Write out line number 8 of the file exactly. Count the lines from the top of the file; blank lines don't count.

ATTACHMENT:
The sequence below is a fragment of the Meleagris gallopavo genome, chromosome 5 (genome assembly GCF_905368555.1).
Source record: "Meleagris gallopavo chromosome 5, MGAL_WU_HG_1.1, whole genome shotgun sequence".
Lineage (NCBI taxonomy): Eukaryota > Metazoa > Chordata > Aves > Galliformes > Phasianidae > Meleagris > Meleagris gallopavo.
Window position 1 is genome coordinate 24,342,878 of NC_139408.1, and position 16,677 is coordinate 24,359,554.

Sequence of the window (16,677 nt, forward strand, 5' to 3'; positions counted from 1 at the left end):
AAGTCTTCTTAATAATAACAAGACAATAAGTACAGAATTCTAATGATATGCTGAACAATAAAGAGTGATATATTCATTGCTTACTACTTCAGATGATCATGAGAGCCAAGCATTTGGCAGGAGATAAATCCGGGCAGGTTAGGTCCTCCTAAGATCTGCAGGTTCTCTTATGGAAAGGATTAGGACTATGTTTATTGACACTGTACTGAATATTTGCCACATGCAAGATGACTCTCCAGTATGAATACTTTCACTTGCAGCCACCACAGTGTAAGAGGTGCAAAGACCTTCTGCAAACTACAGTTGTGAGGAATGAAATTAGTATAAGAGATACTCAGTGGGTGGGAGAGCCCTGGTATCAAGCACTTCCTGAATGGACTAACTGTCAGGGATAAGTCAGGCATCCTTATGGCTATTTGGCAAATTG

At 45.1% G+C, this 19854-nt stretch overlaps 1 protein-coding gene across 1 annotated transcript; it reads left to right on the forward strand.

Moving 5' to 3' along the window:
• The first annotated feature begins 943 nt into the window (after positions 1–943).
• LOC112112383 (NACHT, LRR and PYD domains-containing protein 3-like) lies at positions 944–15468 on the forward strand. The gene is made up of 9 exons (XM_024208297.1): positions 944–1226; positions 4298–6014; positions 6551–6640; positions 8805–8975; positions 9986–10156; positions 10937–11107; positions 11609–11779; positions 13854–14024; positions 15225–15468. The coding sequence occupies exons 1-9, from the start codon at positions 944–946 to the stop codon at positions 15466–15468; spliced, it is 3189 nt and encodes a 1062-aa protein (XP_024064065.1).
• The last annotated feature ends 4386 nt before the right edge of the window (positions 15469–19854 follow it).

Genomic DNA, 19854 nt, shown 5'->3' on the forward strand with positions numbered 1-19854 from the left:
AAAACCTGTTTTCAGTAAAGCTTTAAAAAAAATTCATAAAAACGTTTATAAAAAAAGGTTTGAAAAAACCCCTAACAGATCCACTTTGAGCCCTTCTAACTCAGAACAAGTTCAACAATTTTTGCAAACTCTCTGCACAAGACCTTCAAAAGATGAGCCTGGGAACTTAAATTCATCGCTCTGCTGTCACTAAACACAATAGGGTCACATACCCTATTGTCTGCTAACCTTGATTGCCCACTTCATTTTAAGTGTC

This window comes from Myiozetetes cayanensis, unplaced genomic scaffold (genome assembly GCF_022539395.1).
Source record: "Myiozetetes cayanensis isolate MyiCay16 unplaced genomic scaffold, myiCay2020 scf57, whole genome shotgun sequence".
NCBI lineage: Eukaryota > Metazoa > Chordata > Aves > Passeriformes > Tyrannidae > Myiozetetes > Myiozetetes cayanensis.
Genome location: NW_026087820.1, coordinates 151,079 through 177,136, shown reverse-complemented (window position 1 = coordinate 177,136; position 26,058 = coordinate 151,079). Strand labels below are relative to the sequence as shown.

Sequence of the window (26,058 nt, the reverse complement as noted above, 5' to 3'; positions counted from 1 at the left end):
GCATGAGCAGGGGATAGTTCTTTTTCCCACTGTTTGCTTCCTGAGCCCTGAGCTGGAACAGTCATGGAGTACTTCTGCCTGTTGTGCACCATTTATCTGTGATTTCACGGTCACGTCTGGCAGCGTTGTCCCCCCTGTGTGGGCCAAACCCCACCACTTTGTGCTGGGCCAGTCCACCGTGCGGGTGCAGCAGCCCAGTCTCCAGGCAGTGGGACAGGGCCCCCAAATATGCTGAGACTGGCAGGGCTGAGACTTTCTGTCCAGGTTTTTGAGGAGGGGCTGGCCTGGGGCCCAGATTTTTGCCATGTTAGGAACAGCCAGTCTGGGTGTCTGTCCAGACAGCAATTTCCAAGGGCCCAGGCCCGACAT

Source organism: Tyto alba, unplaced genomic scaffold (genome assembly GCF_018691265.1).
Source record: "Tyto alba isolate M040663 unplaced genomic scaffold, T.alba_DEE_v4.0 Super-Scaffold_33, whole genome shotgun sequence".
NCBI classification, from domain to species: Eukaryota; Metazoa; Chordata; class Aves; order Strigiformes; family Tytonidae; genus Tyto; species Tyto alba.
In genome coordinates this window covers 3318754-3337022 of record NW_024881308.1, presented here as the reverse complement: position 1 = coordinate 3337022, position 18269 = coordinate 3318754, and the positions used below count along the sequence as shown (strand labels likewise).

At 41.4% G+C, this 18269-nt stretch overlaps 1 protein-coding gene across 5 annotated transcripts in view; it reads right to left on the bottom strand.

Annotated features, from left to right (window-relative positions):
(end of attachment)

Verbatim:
Moving 5' to 3' along the window: